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Home :: Archive :: 1999 :: February ::
Kabuki, Suzuki. "Aussie" Shakespeare
The Shakespeare Conference: SHK 10.0287  Friday, 19 February 1999.

[1]     From:   Erika Lin <
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        Date:   Thursday, 18 Feb 1999 12:32:59 -0500 (EST)
        Subj:   Kabuki and Suzuki Shakespeare

[2]     From:   Andy White <
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        Date:   Thursday, 18 Feb 1999 19:49:53 -0500
        Subj:   Kabuki Lear?

[3]     From:   Stephen Hazell <
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        Date:   Friday, 19 Feb 1999 10:50:36 +0800
        Subj:   Aussie Shakespeare?


[1]-----------------------------------------------------------------
From:           Erika Lin <
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Date:           Thursday, 18 Feb 1999 12:32:59 -0500 (EST)
Subject:        Kabuki and Suzuki Shakespeare

I saw a Kabuki Macbeth the summer of either 1987 or 1988 produced by
Shakespeare on Wheels (who used to tour the Baltimore/DC area during
summers and who were based out of the University of Maryland at
Baltimore County).  I remember being very impressed by the rhythmic
pounding of sticks on the ground as Birnham Wood came to Dunsinane.

Best,
Erika Lin

[Editor's Note: I saw this production also, and I considered it one of
the strongest productions this company performed before financial
difficulties put an end to the innovative concept of bringing
Shakespeare to the people throughout the State of Maryland.
Incidentally, the company, which performed on a stage mounted on a
semi-trailer bed, warmed up, using Suzuki techniques. -Hardy]

[2]-------------------------------------------------------------
From:           Andy White <
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Date:           Thursday, 18 Feb 1999 19:49:53 -0500
Subject:        Kabuki Lear?

While a student in Illinois, I had the pleasure of meeting Shozo Sato, a
Kabuki master and now professor emeritus at the U of I, who occasionally
adapts Shakespeare for the Kabuki stage.  His training program in
Illinois has had great results, but I'm getting the impression that it's
difficult for him to realize his vision with what amounts to a pick-up
cry of players.

Was this the case with his Lear at the Arena Stage?  I think this may be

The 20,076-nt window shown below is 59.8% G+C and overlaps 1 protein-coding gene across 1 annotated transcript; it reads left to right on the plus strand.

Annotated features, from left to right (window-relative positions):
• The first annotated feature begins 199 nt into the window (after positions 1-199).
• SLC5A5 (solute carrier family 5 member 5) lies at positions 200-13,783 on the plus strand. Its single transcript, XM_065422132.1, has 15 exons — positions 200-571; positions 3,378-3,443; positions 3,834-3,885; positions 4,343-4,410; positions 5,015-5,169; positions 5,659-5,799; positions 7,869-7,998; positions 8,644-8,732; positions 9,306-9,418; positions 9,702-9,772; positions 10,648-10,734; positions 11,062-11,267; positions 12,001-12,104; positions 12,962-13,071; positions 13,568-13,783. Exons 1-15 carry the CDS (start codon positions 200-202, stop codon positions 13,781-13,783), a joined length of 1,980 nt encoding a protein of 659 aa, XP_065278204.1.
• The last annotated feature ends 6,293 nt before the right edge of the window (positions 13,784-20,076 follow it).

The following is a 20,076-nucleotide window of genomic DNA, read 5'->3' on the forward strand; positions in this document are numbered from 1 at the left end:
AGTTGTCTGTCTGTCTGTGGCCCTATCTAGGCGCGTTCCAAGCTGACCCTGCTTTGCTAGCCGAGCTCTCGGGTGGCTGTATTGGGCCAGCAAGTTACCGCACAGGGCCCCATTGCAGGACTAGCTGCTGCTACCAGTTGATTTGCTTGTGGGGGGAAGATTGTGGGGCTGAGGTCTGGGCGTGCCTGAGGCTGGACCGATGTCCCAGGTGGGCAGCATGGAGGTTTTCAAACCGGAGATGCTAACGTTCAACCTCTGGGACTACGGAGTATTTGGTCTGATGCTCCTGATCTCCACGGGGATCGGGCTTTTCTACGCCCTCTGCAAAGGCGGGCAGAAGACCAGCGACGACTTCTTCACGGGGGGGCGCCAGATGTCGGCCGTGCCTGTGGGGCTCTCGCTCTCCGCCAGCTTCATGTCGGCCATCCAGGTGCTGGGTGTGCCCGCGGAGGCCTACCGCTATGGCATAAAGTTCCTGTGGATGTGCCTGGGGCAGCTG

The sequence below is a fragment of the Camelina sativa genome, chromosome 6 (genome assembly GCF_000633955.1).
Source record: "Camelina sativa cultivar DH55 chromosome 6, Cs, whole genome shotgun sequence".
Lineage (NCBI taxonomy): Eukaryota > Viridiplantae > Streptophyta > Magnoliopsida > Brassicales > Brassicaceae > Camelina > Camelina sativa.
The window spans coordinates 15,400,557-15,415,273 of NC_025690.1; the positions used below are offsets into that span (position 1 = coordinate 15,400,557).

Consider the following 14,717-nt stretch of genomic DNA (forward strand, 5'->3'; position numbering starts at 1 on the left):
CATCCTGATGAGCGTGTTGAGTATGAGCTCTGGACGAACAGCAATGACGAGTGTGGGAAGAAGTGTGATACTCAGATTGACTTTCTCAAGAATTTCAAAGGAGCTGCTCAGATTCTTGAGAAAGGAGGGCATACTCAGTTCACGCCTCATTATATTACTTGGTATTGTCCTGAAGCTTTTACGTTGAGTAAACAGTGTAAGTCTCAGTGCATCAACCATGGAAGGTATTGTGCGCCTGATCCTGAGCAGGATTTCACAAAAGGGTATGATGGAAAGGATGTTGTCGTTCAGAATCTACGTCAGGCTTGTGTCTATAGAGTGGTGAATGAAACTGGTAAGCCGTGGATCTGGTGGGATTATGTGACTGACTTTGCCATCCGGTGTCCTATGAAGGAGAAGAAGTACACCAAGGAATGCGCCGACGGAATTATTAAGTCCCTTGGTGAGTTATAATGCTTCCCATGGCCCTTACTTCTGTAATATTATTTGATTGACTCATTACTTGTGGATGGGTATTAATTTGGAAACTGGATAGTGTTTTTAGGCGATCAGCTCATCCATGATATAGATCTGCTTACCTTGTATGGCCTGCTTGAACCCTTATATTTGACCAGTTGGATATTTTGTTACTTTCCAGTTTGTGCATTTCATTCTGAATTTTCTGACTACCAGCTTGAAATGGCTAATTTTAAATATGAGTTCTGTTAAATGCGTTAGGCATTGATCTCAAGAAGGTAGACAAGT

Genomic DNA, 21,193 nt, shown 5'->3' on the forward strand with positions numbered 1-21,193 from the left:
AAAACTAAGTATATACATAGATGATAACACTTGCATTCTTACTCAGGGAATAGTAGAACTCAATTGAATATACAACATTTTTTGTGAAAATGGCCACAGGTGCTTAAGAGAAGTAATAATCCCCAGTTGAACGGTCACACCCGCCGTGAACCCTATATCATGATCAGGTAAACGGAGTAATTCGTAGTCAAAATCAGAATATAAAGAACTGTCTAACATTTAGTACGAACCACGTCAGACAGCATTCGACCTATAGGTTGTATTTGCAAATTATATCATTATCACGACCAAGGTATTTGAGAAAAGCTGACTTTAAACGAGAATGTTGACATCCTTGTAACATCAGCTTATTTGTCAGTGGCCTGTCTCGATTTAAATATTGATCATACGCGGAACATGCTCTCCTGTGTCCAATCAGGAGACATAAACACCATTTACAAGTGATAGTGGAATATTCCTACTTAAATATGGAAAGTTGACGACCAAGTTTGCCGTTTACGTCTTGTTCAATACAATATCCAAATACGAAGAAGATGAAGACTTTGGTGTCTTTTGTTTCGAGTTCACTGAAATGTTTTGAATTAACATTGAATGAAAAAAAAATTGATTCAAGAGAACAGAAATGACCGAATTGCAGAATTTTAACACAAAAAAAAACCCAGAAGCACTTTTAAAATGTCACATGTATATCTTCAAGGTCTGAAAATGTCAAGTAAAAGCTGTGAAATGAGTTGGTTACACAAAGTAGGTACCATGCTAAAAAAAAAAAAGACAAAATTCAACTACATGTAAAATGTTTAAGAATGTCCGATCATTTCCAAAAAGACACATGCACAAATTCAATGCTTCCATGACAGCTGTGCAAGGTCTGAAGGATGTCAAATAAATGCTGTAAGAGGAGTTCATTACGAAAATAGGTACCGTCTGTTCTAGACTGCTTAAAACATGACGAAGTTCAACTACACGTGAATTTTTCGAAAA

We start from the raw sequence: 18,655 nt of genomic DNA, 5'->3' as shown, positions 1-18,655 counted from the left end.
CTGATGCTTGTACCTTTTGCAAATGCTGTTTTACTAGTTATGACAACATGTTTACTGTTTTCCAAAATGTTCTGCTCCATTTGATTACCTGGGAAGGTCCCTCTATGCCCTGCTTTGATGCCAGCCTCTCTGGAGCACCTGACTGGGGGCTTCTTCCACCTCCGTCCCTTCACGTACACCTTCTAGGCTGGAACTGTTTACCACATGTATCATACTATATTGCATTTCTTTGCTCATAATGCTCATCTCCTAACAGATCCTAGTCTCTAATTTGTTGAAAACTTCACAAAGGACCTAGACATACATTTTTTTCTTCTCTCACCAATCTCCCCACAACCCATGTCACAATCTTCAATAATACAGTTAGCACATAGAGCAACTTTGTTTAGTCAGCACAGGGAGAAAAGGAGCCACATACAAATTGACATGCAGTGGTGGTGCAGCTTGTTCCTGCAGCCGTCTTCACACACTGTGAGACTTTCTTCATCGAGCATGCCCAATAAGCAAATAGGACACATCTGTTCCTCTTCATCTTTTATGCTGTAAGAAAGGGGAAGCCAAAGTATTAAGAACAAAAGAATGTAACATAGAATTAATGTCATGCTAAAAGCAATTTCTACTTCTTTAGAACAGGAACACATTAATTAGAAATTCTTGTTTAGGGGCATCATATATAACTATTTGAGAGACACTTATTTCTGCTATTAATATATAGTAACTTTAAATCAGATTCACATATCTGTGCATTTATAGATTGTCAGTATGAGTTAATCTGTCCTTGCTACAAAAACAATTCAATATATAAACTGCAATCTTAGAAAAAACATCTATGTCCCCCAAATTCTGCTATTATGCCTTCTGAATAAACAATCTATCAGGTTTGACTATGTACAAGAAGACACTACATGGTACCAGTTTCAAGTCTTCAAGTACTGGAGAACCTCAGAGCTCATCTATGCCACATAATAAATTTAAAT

distinct from any production by Suzuki, and would be interested to hear
from anyone who has seen his work, including his most recent take on
Othello, entitled Iago's Plot.

Cheers,
Andy White
Arlington, VA

[3]-------------------------------------------------------------
From:           Stephen Hazell <
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Date:           Friday, 19 Feb 1999 10:50:36 +0800
Subject:        Aussie Shakespeare?

The 'Aussie Shakespeare' is actually a 'pan-Asian' affair whose main
begetter is a Singaporean, Ong Keng Sen. He is the artistic director of
what is probably the most innovative theatre company in Singapore,
TheatreWorks.

"Lear" first saw the light of day in Japan in 1998 because it was funded
by the Japan Foundation Asia Centre. In January and February of this
year it has toured Hong Kong, Singapore, Jakarta and Perth. The
production attempts to 'reinvent' a range of traditional Asian
performance styles 'from a contemporary perspective' (quotes from
programme notes) and the original text is re-interpreted from a female
perspective (e.g. Goneril is intended to suggest new Asian woman
wresting power from the traditional patriarchy and her mother - no such
figures in Shakespeare's play, of course - is an occasional ghostly
presence with semi-divine status, a saving and healing power).

Since the production was a long time brewing in intercultural workshops,
it would take a very long posting to describe all that goes on in it -
the main theatrical points to note are probably that actors, dancers and
musicians from six different Asian countries are involved; that actors
speak in their own language; that the Old Man is played as noh and the
Elder Daughter as Chinese Opera; and that the playwright is Japanese
(Rio Kishida).

Such an ambitious project required large-scale staging. My students and
colleagues found it exciting to see and hear, though they mostly found
Kishida's poetic script elusive. The production may nonetheless prove to
be a defining moment in the proposed creation of a pan-Asian theatre.

The appropriation of Shakespeare as source-material seems a perfectly
sound strategy (i.e. well-known stories and issues, specifically not
from any of the cultures contributing to the work) - it will be
interesting to see if a grittier script is generated for the next
project (rumoured to be 'Othello').

Stephen Hazell, Singapore
 

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